Allen Park — Despite being 23 years old and having two years NFL experience, Eric Ebron is on the receiving end of a nasty label.
Impatient fans didn’t wait long to call Ebron a bust, but Pro Football Focus called him one, too, in an article titled “Can these five draft ‘busts’ revive their careers in 2016?”
“It’s a long offseason,” Ebron said when asked about the criticism. “Somebody’s got to make money by selling something. You can come at me all you want. My childhood was a lot rougher than people talking smack on Twitter and stuff like that, so it’s cool with me.”
Even though Ebron — who sat out Thursday’s organized team activities with a minor undisclosed injury — said the criticism doesn’t bother him, he usually hears it all. In addition to Ebron being an avid user of social media, he said his mother tracks articles, too.
“She looks out for that (stuff) … and that’s my motivation,” he said. “So, if she’s upset, it gives me every reason to destroy the people that talk about me, and the only way I could do that is by performing at my best.”
The Lions desperately need Ebron to perform at his best this season. With Calvin Johnson retiring, several players will see a bump in targets. And if Ebron can capitalize with his opportunity, it should make things easier for receivers Marvin Jones and Golden Tate — as well as quarterback Matthew Stafford.
“We’re planning for everybody to unite as one to basically try to fill that hole or be better than what we were,” Ebron said of replacing Johnson.
His first two seasons, Ebron said it wasn’t upsetting seeing the ball go to Johnson so frequently.
“What I did was I learned from him,” he said. “And now it’s time to take what he taught me my last two years with him — and still now as he watches me — and just be great.”
Improving in the NFL is a process, and Ebron followed a similar regimen this offseason to the one he had before last season. The Newark native is working out in New Jersey and said he’s doing three workouts a day, five days per week.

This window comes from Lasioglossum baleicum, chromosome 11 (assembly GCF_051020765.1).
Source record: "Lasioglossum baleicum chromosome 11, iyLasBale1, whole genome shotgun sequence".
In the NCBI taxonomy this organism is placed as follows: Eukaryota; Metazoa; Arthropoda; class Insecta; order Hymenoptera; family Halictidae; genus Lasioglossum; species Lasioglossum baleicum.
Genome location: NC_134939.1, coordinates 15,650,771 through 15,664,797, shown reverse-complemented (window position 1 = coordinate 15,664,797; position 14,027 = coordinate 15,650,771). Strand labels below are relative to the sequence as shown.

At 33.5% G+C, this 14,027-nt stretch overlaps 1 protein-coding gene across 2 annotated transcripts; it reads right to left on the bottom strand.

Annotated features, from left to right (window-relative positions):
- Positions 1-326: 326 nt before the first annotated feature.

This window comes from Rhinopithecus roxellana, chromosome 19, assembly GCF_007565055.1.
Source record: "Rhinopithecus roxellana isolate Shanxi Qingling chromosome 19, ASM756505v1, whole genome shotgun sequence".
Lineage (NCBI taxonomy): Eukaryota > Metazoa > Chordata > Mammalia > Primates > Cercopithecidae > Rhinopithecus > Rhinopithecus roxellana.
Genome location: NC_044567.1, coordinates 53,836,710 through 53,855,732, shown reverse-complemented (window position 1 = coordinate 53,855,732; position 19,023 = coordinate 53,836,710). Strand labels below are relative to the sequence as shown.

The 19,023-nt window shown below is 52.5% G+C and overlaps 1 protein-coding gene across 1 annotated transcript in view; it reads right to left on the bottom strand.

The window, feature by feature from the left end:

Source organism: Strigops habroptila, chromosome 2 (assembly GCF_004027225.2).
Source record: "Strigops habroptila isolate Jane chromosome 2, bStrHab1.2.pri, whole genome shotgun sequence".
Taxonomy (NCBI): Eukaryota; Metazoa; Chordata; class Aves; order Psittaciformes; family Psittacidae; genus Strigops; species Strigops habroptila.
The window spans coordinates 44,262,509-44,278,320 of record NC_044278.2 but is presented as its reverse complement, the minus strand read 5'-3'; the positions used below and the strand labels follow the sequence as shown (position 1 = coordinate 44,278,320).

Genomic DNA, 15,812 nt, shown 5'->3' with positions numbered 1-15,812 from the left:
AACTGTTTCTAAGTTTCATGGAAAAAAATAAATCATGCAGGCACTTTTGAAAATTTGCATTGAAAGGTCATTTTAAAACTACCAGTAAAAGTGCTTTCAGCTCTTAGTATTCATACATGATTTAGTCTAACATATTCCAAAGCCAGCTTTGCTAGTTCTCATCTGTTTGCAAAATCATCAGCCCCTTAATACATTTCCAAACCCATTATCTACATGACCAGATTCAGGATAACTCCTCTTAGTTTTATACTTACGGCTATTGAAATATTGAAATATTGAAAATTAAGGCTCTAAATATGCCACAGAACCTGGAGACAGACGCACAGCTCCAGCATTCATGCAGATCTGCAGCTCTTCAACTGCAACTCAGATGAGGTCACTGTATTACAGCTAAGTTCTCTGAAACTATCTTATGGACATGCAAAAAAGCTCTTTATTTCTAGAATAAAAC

He said after his training sessions end, he catches 100-150 passes.
Ebron also said he turned a vacation to the Riviera Maya in Mexico last month with his brothers into a training opportunity.
Beyond the sand activities in Mexico, though, what does he do during his workouts?
“Anything you could think of, I’ve probably done it to better myself,” he said.
Ebron looks slimmer, but his speed hasn’t been the issue his first two seasons. Struggles with route running and drops, as well as blocking, have led to criticism of his selection at No. 10 overall in 2014.
Fortunately for the Lions, Ebron showed significant improvement his second season. After having 25 catches for 248 yards and one touchdown as a rookie, Ebron had 47 catches for 537 yards and five touchdowns.
As for Ebron’s goals, he’s not sharing those.
“I got a few,” he said. “They’re somewhere I can see them every day.”
The goals consist of “everything I need to do to be happy with the way I play,” Ebron said.
And what would make him happy?
“Performing,” he said. “If I could be the best that I could be, with the rapport that I have with Matt now and how good we are relationship-wise, it should be fun.”